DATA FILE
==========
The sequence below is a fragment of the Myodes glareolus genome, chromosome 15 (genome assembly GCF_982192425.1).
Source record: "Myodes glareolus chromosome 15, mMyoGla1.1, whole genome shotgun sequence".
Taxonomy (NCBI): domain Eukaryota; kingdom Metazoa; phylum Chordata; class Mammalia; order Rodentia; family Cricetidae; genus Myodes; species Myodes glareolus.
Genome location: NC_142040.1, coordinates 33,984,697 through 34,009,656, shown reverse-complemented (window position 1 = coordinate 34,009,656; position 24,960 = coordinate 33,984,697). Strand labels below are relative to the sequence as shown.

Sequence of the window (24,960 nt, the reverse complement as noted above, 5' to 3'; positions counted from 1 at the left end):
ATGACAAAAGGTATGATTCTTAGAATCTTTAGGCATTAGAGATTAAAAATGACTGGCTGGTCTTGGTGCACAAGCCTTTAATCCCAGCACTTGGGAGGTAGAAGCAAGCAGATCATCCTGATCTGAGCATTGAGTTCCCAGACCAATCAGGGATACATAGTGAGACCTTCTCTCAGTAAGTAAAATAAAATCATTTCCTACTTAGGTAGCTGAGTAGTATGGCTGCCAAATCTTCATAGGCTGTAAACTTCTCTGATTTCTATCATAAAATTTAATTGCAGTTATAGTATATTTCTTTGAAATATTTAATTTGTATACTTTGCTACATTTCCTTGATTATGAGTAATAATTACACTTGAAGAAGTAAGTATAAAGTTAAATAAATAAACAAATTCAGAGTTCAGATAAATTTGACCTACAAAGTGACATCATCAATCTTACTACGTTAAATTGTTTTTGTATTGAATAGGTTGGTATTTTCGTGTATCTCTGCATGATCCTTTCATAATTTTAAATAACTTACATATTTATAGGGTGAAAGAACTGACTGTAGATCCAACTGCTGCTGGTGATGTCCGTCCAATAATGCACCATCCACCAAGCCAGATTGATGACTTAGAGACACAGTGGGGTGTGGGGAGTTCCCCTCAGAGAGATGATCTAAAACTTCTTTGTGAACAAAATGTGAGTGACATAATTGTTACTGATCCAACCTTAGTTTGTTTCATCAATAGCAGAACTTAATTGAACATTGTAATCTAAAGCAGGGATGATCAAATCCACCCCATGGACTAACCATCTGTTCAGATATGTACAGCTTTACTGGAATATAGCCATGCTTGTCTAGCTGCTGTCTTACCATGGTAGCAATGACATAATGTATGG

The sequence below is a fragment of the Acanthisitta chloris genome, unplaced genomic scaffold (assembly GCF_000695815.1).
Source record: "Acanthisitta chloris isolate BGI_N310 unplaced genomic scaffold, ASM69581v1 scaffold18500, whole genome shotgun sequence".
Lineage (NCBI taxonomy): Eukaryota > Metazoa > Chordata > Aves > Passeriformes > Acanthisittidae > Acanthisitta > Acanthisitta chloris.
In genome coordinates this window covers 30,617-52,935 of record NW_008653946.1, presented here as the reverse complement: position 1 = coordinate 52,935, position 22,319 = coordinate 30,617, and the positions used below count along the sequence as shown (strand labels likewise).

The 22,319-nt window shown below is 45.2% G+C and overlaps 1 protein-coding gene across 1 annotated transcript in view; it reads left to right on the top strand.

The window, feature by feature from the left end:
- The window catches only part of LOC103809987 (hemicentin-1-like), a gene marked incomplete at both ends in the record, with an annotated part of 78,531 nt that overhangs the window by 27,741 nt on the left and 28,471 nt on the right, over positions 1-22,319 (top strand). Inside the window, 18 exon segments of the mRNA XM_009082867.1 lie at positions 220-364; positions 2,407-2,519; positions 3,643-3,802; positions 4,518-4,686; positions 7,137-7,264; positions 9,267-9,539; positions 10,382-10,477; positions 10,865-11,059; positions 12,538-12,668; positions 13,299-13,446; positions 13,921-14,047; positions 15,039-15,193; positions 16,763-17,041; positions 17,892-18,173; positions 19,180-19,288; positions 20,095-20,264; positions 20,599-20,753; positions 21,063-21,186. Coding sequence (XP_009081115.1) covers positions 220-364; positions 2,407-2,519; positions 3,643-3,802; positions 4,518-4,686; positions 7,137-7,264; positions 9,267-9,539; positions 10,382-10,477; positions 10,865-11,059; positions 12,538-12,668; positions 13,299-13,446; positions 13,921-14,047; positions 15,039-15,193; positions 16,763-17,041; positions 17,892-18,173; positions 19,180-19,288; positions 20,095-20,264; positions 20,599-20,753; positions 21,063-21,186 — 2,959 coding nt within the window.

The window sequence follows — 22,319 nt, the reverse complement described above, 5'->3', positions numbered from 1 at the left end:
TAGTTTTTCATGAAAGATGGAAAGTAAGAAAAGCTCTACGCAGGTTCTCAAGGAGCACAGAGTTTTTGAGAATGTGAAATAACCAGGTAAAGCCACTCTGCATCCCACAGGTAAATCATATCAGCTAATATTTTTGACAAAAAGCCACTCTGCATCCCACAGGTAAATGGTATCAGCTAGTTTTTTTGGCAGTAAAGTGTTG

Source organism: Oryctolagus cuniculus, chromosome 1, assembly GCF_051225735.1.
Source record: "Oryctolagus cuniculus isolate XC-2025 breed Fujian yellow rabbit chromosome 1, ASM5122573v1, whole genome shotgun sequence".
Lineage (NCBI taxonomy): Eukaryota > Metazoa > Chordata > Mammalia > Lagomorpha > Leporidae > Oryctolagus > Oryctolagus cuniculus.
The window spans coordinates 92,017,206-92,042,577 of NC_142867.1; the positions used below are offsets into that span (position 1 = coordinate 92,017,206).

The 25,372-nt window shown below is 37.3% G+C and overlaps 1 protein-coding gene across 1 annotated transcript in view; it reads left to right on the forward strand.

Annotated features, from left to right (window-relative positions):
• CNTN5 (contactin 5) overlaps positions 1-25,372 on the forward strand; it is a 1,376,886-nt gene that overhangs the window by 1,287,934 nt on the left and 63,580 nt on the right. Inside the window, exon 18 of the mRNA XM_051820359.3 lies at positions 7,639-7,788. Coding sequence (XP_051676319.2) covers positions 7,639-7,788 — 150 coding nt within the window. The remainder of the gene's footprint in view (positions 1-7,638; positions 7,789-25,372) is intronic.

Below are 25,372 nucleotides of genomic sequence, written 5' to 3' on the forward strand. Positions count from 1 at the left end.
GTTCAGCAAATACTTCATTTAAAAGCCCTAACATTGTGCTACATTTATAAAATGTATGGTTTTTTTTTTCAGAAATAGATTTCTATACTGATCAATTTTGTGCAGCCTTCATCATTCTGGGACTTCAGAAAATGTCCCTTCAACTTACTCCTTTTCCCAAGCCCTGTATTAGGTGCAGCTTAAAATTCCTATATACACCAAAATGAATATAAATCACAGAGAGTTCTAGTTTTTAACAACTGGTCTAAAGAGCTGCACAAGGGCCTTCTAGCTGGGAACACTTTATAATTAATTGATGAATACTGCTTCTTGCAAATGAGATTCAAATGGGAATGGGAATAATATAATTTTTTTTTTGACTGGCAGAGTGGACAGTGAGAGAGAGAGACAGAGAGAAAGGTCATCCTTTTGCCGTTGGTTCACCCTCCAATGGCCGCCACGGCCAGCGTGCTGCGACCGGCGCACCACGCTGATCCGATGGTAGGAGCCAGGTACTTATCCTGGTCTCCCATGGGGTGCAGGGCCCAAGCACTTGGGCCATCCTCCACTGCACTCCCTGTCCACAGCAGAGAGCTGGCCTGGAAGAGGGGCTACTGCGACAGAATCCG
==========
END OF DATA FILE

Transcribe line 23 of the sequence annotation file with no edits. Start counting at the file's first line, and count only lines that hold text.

Below are 25,372 nucleotides of genomic sequence, written 5' to 3' on the forward strand. Positions count from 1 at the left end.